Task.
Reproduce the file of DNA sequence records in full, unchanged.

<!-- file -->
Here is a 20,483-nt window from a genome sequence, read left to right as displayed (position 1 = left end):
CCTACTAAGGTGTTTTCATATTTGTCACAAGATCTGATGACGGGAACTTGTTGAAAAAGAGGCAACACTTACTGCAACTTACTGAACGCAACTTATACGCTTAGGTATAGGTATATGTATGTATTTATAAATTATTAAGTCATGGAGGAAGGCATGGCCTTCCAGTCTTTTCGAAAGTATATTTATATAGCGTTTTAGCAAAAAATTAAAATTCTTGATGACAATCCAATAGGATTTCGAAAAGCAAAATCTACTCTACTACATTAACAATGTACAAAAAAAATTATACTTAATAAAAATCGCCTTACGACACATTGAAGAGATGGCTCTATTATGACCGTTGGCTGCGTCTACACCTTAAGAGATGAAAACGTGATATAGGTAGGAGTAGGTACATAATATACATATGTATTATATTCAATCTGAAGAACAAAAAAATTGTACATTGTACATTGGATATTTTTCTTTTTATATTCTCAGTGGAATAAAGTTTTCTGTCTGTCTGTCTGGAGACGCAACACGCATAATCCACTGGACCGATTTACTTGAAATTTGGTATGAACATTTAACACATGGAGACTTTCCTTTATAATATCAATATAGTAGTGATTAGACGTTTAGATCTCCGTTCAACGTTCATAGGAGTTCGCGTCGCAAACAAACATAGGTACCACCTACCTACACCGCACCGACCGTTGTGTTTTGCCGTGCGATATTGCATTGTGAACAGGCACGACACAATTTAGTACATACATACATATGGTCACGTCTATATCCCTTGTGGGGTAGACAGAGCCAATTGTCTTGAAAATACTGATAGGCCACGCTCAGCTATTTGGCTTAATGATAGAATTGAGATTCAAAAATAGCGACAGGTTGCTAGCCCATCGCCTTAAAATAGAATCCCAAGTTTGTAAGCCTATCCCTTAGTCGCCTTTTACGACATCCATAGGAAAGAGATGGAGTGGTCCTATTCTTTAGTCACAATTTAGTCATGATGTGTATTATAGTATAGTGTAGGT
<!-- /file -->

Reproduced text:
Here is a 20,483-nt window from a genome sequence, read left to right as displayed (position 1 = left end):
CCTACTAAGGTGTTTTCATATTTGTCACAAGATCTGATGACGGGAACTTGTTGAAAAAGAGGCAACACTTACTGCAACTTACTGAACGCAACTTATACGCTTAGGTATAGGTATATGTATGTATTTATAAATTATTAAGTCATGGAGGAAGGCATGGCCTTCCAGTCTTTTCGAAAGTATATTTATATAGCGTTTTAGCAAAAAATTAAAATTCTTGATGACAATCCAATAGGATTTCGAAAAGCAAAATCTACTCTACTACATTAACAATGTACAAAAAAAATTATACTTAATAAAAATCGCCTTACGACACATTGAAGAGATGGCTCTATTATGACCGTTGGCTGCGTCTACACCTTAAGAGATGAAAACGTGATATAGGTAGGAGTAGGTACATAATATACATATGTATTATATTCAATCTGAAGAACAAAAAAATTGTACATTGTACATTGGATATTTTTCTTTTTATATTCTCAGTGGAATAAAGTTTTCTGTCTGTCTGTCTGGAGACGCAACACGCATAATCCACTGGACCGATTTACTTGAAATTTGGTATGAACATTTAACACATGGAGACTTTCCTTTATAATATCAATATAGTAGTGATTAGACGTTTAGATCTCCGTTCAACGTTCATAGGAGTTCGCGTCGCAAACAAACATAGGTACCACCTACCTACACCGCACCGACCGTTGTGTTTTGCCGTGCGATATTGCATTGTGAACAGGCACGACACAATTTAGTACATACATACATATGGTCACGTCTATATCCCTTGTGGGGTAGACAGAGCCAATTGTCTTGAAAATACTGATAGGCCACGCTCAGCTATTTGGCTTAATGATAGAATTGAGATTCAAAAATAGCGACAGGTTGCTAGCCCATCGCCTTAAAATAGAATCCCAAGTTTGTAAGCCTATCCCTTAGTCGCCTTTTACGACATCCATAGGAAAGAGATGGAGTGGTCCTATTCTTTAGTCACAATTTAGTCATGATGTGTATTATAGTATAGTGTAGGT